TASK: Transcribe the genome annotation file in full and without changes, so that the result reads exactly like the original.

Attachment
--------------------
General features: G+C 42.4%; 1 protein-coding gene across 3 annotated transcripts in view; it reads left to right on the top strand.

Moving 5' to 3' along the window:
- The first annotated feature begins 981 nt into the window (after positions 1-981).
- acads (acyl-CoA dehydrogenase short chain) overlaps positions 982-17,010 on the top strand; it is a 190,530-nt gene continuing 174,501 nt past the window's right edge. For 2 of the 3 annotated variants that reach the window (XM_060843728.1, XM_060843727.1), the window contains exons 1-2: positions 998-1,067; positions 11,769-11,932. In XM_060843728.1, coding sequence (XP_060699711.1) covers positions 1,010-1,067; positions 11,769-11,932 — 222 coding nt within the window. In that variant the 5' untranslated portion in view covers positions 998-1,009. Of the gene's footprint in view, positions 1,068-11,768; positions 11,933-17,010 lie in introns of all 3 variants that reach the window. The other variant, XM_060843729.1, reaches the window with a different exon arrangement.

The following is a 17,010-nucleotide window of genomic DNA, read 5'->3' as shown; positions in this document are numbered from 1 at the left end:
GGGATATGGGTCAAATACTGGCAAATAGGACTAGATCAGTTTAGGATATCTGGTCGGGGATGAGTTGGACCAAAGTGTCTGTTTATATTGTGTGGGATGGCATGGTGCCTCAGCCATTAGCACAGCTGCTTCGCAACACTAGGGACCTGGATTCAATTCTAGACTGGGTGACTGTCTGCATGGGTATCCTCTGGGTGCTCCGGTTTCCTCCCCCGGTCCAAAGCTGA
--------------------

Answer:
General features: G+C 42.4%; 1 protein-coding gene across 3 annotated transcripts in view; it reads left to right on the top strand.

Moving 5' to 3' along the window:
- The first annotated feature begins 981 nt into the window (after positions 1-981).
- acads (acyl-CoA dehydrogenase short chain) overlaps positions 982-17,010 on the top strand; it is a 190,530-nt gene continuing 174,501 nt past the window's right edge. For 2 of the 3 annotated variants that reach the window (XM_060843728.1, XM_060843727.1), the window contains exons 1-2: positions 998-1,067; positions 11,769-11,932. In XM_060843728.1, coding sequence (XP_060699711.1) covers positions 1,010-1,067; positions 11,769-11,932 — 222 coding nt within the window. In that variant the 5' untranslated portion in view covers positions 998-1,009. Of the gene's footprint in view, positions 1,068-11,768; positions 11,933-17,010 lie in introns of all 3 variants that reach the window. The other variant, XM_060843729.1, reaches the window with a different exon arrangement.

The following is a 17,010-nucleotide window of genomic DNA, read 5'->3' as shown; positions in this document are numbered from 1 at the left end:
GGGATATGGGTCAAATACTGGCAAATAGGACTAGATCAGTTTAGGATATCTGGTCGGGGATGAGTTGGACCAAAGTGTCTGTTTATATTGTGTGGGATGGCATGGTGCCTCAGCCATTAGCACAGCTGCTTCGCAACACTAGGGACCTGGATTCAATTCTAGACTGGGTGACTGTCTGCATGGGTATCCTCTGGGTGCTCCGGTTTCCTCCCCCGGTCCAAAGCTGA